MSU Source Code

Here is some source code written at Michigan State University for SCOPE/Hustler.  All files are .zips containing ASCII source code.  I have more--this is just a modest subset for starters.  I am attempting to avoid infringing upon Syntegra (CDC) copyrights, which rules out much of SCOPE/Hustler.


Here are listings related to FREND, the interactive front-end to SCOPE/Hustler.  It was written entirely by MSU.  These are actual COMPASS listings, provided in this form so you can make use of the cross reference maps and the generated code (hex or octal).  Let me know if you need the original source. is a COMPASS listing of FREND.  FREND was written in Interdata 7/32 assembly language and requires a special MSU-only version of COMPASS. is a COMPASS systems text required by FREND. is a listing of the PP program 1FP, which talks to FREND over a custom channel interface designed by Lewis Greenberg.

Other operating system contains the source (in UPDATE COMPILE format) of the infamous version of IRCP that contains the message "TELL GHK IT HAPPENED.".  Rumor has it that this is what caused code review to be instituted.  Note the complete lack of correction history in this early 1970s-vintage source. contains the source (in UPDATE COMPILE format and COMPASS listing) of 1SJ, a PP program written by Dave Katz in 1980 to use the 885 disk drive as a swap device.  Here's what he said after being reunited with 1SJ in November 2008: 

Ah, cool. From looking at it, it appears that BTK updated RMSCOM and RMSY (which were common driver code for the 844/885 family) and I wrote the driver around that. Forensic evidence is that we initially just brought up one spindle as a swap device, and a little later BTK added whatever support was necessary for the file system to use the other spindle (and we presumably used the second spindle for PFs, and thus the AJ device was born.)

It appears that I put most of the hooks in for having multiple swap devices, though not all, but we never went beyond one.

I believe 1SJ was for "swap job" and the AJ designator [for the 885 as a filesystem device] came later. 1SS was the Super Swapper (the 808, I think). ECS swapping was a CPUMTR function, I suspect.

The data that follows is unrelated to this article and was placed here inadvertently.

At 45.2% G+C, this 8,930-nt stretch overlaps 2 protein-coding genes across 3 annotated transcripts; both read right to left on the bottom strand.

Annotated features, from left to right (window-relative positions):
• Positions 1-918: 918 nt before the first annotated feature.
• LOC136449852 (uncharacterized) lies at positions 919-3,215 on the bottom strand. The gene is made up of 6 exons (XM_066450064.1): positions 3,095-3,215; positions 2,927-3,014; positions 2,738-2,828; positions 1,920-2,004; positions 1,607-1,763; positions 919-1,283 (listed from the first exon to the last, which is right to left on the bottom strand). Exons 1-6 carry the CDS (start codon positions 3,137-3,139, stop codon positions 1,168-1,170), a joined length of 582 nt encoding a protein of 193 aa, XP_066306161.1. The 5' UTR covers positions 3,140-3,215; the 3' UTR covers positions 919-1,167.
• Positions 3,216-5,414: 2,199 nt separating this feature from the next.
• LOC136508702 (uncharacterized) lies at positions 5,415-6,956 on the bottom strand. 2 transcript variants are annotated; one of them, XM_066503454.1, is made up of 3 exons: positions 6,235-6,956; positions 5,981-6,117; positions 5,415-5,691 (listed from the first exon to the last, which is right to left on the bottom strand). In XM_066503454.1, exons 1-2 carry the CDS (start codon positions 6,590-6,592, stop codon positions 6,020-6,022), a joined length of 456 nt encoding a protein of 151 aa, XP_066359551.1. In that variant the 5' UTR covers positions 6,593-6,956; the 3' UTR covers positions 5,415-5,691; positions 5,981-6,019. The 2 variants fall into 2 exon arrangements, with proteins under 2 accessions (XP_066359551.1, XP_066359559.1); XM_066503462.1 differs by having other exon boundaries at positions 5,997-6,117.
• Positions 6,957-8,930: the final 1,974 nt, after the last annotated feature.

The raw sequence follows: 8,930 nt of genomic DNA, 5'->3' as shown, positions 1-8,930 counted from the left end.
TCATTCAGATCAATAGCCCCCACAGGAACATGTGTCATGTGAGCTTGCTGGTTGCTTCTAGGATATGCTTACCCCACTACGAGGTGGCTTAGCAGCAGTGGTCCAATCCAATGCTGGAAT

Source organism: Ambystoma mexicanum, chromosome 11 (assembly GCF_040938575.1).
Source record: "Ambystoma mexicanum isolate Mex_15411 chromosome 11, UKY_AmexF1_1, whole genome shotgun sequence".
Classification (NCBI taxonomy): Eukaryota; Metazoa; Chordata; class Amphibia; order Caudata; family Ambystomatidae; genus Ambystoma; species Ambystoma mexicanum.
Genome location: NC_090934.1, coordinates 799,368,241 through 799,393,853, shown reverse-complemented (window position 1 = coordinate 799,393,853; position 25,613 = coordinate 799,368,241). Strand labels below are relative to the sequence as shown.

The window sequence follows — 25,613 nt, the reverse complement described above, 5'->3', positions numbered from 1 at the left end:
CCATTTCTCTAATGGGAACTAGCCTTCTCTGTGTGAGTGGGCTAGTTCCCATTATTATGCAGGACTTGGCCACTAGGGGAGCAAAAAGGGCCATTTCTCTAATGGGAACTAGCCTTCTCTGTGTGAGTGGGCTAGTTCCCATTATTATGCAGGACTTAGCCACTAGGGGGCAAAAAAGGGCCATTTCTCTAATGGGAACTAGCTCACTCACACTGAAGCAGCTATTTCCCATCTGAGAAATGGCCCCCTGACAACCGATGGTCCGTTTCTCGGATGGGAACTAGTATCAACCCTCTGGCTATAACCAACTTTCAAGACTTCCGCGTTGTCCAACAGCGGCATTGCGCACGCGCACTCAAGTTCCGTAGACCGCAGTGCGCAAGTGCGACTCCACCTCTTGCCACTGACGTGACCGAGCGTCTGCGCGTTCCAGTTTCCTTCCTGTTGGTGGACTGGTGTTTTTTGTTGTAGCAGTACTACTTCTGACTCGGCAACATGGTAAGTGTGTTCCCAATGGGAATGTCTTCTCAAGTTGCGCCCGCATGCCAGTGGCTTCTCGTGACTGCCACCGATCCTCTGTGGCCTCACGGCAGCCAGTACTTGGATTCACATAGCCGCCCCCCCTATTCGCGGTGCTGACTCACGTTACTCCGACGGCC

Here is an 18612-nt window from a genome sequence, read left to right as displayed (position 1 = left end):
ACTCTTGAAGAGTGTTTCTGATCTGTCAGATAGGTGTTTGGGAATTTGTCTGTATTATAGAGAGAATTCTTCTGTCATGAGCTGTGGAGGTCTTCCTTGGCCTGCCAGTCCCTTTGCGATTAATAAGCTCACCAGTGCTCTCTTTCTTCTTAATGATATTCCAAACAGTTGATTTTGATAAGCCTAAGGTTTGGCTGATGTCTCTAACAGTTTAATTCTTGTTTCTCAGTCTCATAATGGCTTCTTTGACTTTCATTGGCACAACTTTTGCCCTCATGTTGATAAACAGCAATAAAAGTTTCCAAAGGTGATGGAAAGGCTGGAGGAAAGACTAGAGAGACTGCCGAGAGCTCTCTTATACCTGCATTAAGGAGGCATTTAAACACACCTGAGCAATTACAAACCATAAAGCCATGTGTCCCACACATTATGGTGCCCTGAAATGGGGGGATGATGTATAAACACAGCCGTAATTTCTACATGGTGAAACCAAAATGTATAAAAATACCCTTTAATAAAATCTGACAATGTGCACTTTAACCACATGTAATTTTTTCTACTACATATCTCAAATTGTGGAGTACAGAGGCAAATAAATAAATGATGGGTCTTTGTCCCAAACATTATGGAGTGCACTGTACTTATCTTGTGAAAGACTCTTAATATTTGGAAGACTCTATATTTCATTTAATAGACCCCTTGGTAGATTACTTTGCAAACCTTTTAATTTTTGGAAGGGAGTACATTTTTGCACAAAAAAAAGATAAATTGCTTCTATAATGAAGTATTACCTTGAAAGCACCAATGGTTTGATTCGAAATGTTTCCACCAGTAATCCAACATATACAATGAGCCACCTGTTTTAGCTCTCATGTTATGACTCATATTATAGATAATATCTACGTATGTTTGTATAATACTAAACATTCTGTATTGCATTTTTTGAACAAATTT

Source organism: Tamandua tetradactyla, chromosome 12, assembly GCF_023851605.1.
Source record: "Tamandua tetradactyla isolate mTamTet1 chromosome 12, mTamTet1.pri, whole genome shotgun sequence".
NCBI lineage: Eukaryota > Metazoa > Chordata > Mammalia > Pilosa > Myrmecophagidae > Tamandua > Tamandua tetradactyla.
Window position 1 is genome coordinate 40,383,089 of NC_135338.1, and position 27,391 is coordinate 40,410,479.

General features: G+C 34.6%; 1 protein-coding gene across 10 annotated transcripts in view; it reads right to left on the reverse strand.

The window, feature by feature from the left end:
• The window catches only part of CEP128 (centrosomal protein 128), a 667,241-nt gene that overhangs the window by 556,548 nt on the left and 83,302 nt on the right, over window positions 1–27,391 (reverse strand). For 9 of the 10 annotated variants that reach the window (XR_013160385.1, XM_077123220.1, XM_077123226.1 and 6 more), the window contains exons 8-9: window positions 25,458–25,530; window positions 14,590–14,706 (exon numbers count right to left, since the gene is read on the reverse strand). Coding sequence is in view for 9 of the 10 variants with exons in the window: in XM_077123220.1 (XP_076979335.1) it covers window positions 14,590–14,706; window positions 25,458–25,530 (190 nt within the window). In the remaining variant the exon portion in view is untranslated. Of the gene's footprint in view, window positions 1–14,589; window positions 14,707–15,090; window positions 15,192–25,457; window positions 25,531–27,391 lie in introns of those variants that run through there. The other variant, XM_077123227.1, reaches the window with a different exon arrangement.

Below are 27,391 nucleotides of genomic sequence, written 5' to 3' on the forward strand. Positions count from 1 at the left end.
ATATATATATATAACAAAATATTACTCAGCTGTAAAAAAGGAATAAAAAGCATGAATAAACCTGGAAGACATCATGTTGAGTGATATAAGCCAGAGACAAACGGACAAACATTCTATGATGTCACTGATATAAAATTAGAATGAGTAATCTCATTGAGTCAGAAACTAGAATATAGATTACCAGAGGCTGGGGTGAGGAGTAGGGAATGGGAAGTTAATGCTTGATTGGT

The driver was capable of using the entire spindle for swapping; it allocated blocks of 4096 CM words, or two tracks, or 64 sectors, so the allocation table (one bit per block) for the full drive wasn't that big. Each cylinder had 40 tracks, or 20 blocks. The allocation table used 10 bits out of each 12 bit byte so that a cylinder corresponded to to bytes of allocation table (no funny math, since there was no divide instruction.)

The algorithm was to try to find a contiguous set of blocks big enough to hold the FL. This was done by looking first at the cylinder where the heads were already positioned (it remembered the seek position in a CM table) and then looking to either side of that cylinder up to the limits of how many cylinders had been used up to that time (to keep things together), and then would push the cylinder limit out if it couldn't find space within that band. Presumably the initial cylinder number was set to be in the middle of the drive. Reasonably clever.

It was only patched four times, for feature enhancements only, and appears to never have had any bugs fixed. I used to be better, or at least the code review was. ;-)

Written 28 years ago this month, more than half my life ago. I was 22 (with four years in Systems under my belt) at the time.


All games were written in FORTRAN, sometimes with COMPASS utility routines.  Most were written in the late 1960's, with a few being written in the very early 1970's.

Checkers plays checkers.  

Fortune is an oracle you ask for advice.  

Monopoly, by Steve Huyser and Bob Lindemann, implements the well-known board game.

Personal is a PFDUMP tape primarily containing programs I wrote, but there's some other stuff there, too.

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Mark Riordan  Written 7 November 2004  last updated 23 Nov 2008 12:18:19 PM